There are a few unique features about local government in Saint John. First, it’s old. Saint John is the oldest incorporated city in Canada, dating back a whopping 231 years to 1785. Hints of heritage remain today, even in the fact that Council is referred to as “Common Council” (rather than City Council), a term I am not aware of being used anywhere else in Canada. Saint John is divided into four wards, each represented by two councillors. Common Council includes the mayor, the eight ward councillors, and two councillors elected at large. Common Council appoints a deputy mayor, traditionally the member of Council who received the most votes in the last election. The position of mayor is technically part-time, but described as “easily requiring full time hours.” One person remarked this has meant that the position tends to only be held by people with the personal financial means to commit the time, or retirees who have the time.
One thing I’ve heard a bit more here than elsewhere is about the role the mayor plays in civic boosterism, or building community pride – and although my study is not about evaluating the people who are mayors, it sounds like the past few Saint John mayors have done a good job in this regard. The strong sense of local pride here is evident, and it’s easy to see why. The compact downtown core is full of beautiful old buildings, many of which have been respectfully and creatively converted into modern spaces. Almost every street includes interesting public space, and unique food and retail vendors. I enjoyed an excellent lunch over an interview yesterday, and afterwards the chef dropped by the table and spoke about how much she loved the city, referring to it as ‘Saint Awesome’. I said the term would make a great hashtag. This got a oh-you-must-be-new laugh, and I was quickly informed that it already is a great hashtag. Sure enough, I’m now noticing #SaintAwesome all over the city.
Saint John has taught me about the history of cities and local government in Canada. As the oldest city in our country, the time invested in reading about its formation was well spent, as it created an urban governance template still evident today across Canada. Saint John has also caused me to spend an almost embarrassing amount of time googling how tides work. And perhaps most importantly, it’s made me think about the virtues of going wit the flow.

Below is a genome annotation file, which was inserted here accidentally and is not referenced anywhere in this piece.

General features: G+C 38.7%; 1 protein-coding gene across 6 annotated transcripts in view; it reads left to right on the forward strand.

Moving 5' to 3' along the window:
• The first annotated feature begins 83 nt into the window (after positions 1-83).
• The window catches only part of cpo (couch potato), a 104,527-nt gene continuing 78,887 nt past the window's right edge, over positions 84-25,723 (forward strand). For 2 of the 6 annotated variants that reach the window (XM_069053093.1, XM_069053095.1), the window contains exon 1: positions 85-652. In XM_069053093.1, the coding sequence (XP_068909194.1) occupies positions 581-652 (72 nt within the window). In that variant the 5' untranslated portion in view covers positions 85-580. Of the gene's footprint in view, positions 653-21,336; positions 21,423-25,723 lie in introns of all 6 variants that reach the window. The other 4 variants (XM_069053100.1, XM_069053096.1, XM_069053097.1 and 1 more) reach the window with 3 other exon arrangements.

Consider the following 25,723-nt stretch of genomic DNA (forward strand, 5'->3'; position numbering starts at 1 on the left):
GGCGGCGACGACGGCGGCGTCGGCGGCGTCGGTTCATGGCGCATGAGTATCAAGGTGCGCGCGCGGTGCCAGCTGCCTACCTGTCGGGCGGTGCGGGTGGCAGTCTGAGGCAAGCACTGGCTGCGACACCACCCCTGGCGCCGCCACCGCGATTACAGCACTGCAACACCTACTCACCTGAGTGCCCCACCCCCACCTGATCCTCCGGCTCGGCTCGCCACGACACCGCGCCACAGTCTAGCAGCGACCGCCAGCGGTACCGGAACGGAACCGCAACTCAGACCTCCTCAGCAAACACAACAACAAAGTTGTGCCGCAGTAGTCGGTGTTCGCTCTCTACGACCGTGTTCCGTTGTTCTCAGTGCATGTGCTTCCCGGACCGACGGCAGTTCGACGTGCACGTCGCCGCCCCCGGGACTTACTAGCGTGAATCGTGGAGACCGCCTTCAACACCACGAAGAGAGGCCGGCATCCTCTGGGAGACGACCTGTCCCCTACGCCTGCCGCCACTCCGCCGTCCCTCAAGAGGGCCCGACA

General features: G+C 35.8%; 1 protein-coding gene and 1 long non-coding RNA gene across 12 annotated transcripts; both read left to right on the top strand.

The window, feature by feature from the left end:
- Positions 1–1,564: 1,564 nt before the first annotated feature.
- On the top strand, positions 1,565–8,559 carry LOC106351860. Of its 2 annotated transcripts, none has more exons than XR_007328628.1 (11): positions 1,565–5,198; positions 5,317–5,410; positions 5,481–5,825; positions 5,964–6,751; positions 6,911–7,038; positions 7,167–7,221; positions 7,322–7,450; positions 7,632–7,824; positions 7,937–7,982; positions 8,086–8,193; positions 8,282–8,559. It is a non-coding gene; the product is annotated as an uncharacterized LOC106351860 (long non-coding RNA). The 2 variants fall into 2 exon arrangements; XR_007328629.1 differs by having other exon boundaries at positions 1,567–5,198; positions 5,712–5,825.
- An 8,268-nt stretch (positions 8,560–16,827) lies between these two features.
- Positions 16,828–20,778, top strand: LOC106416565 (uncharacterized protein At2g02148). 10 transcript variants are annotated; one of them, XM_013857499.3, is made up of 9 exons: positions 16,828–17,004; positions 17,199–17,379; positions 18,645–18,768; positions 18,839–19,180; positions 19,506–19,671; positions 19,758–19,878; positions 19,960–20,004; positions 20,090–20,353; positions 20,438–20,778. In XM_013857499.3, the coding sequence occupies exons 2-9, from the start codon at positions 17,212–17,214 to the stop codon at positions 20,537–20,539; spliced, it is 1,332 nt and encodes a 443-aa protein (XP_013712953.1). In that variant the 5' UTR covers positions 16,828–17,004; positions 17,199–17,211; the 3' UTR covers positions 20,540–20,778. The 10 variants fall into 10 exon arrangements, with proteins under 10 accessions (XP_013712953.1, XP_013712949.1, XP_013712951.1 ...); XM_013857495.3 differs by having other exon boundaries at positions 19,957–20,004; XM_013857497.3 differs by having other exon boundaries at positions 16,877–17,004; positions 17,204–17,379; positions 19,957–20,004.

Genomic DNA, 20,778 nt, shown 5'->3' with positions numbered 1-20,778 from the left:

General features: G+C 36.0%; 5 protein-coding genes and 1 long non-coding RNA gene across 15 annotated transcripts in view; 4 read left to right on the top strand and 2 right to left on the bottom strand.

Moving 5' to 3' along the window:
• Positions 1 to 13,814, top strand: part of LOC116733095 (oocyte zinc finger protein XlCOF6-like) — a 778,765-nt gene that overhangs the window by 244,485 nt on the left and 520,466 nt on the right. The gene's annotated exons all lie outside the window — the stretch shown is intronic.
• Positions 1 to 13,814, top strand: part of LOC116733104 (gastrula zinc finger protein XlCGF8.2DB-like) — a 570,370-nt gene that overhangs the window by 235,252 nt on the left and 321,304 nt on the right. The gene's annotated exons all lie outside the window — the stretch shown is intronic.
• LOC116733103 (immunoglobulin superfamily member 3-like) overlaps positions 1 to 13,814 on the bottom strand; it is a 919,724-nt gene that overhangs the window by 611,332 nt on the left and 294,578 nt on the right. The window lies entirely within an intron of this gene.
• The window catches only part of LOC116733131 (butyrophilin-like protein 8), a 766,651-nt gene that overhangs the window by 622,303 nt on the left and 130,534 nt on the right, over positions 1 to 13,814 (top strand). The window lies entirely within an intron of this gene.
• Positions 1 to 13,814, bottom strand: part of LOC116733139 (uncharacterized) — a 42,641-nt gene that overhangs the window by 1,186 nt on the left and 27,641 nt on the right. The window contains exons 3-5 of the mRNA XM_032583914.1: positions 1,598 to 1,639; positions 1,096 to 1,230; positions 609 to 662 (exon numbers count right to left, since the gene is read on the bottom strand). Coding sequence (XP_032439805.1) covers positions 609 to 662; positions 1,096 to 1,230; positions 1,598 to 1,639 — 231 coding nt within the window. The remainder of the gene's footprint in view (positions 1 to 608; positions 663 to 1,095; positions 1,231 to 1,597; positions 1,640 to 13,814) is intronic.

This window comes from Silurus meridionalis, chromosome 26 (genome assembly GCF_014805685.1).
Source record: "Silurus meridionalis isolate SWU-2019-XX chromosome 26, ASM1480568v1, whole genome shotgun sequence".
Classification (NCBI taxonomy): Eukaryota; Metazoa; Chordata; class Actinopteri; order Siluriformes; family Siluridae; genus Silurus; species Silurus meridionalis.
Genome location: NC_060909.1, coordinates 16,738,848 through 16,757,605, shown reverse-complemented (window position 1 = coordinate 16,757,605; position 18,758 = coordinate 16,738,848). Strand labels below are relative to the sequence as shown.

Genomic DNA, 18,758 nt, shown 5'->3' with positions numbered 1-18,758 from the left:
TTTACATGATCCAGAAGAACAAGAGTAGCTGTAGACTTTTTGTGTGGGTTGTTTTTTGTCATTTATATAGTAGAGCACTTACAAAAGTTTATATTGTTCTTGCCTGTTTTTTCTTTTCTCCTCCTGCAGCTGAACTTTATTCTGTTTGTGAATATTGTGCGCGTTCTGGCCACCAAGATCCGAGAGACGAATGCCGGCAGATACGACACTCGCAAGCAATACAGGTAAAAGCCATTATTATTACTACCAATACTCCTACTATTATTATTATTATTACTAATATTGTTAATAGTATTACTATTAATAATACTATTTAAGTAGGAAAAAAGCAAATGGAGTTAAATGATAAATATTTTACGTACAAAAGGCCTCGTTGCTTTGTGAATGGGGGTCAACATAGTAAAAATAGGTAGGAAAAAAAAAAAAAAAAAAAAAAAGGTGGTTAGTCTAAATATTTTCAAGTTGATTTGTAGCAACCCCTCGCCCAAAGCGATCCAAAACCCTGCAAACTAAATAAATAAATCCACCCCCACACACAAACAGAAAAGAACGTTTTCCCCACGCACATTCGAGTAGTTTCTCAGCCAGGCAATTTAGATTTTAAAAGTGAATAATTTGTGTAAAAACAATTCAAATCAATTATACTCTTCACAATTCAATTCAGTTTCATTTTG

#SaintAwesome, I’ll be back.
Hey – if you’re reading this in Saint John (or anywhere else, for that matter), please take 5 minutes and answer a few quick questions about the role of mayors. I’m learning through insights of others, and everyone has some to share, so please do! Thank you!
And you thought I was joking about 90%+ of this province having no local government.
Uptown Saint John.
One of many beautiful buildings.
A great example of a heritage conversion project.
Salmon & beet salad at East Coast Bistro. I think it’s illegal to go to a foodie city and not post at least one food pic.
This city loves to celebrate it8s many firsts! Canada’s first free public library (1883).
Now there’s an idea.
My Airbnb apartment was truly spectacular. I arrived to quiet jazz and fresh raspberry turnovers. The balcony has a view of the Saint John River. Every detail was considered, and had my dream combo of a Perrier stocked fridge, luxurious toiletries and fast internet. It’s in an ideal location and the costal Canadiana touches make it a perfect getaway spot. If you’re visiting Saint John, I’d strongly recommend checking out @OnePrincessSJ.
In case you didn’t notice, I really loved my apartment this week, @OnePrincessSJ. DId I mention the raspberry turnovers already?
Watching the Saint John River go with the flow.